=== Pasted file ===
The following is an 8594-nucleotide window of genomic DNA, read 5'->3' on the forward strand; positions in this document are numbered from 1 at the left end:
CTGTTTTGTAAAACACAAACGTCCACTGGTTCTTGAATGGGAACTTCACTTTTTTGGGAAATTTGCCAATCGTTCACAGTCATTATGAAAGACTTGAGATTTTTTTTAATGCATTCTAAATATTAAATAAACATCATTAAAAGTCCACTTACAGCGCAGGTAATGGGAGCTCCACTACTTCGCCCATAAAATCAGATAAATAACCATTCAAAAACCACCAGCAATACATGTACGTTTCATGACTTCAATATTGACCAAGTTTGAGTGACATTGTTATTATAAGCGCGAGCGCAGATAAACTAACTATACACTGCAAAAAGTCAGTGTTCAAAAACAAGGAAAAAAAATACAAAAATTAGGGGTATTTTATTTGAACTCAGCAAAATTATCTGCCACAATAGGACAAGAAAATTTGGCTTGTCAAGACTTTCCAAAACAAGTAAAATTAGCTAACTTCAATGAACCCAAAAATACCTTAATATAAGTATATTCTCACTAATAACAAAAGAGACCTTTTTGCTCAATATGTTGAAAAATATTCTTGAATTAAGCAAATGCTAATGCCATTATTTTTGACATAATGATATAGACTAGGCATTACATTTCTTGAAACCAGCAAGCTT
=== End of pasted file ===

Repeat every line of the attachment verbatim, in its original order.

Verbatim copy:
The following is an 8594-nucleotide window of genomic DNA, read 5'->3' on the forward strand; positions in this document are numbered from 1 at the left end:
CTGTTTTGTAAAACACAAACGTCCACTGGTTCTTGAATGGGAACTTCACTTTTTTGGGAAATTTGCCAATCGTTCACAGTCATTATGAAAGACTTGAGATTTTTTTTAATGCATTCTAAATATTAAATAAACATCATTAAAAGTCCACTTACAGCGCAGGTAATGGGAGCTCCACTACTTCGCCCATAAAATCAGATAAATAACCATTCAAAAACCACCAGCAATACATGTACGTTTCATGACTTCAATATTGACCAAGTTTGAGTGACATTGTTATTATAAGCGCGAGCGCAGATAAACTAACTATACACTGCAAAAAGTCAGTGTTCAAAAACAAGGAAAAAAAATACAAAAATTAGGGGTATTTTATTTGAACTCAGCAAAATTATCTGCCACAATAGGACAAGAAAATTTGGCTTGTCAAGACTTTCCAAAACAAGTAAAATTAGCTAACTTCAATGAACCCAAAAATACCTTAATATAAGTATATTCTCACTAATAACAAAAGAGACCTTTTTGCTCAATATGTTGAAAAATATTCTTGAATTAAGCAAATGCTAATGCCATTATTTTTGACATAATGATATAGACTAGGCATTACATTTCTTGAAACCAGCAAGCTT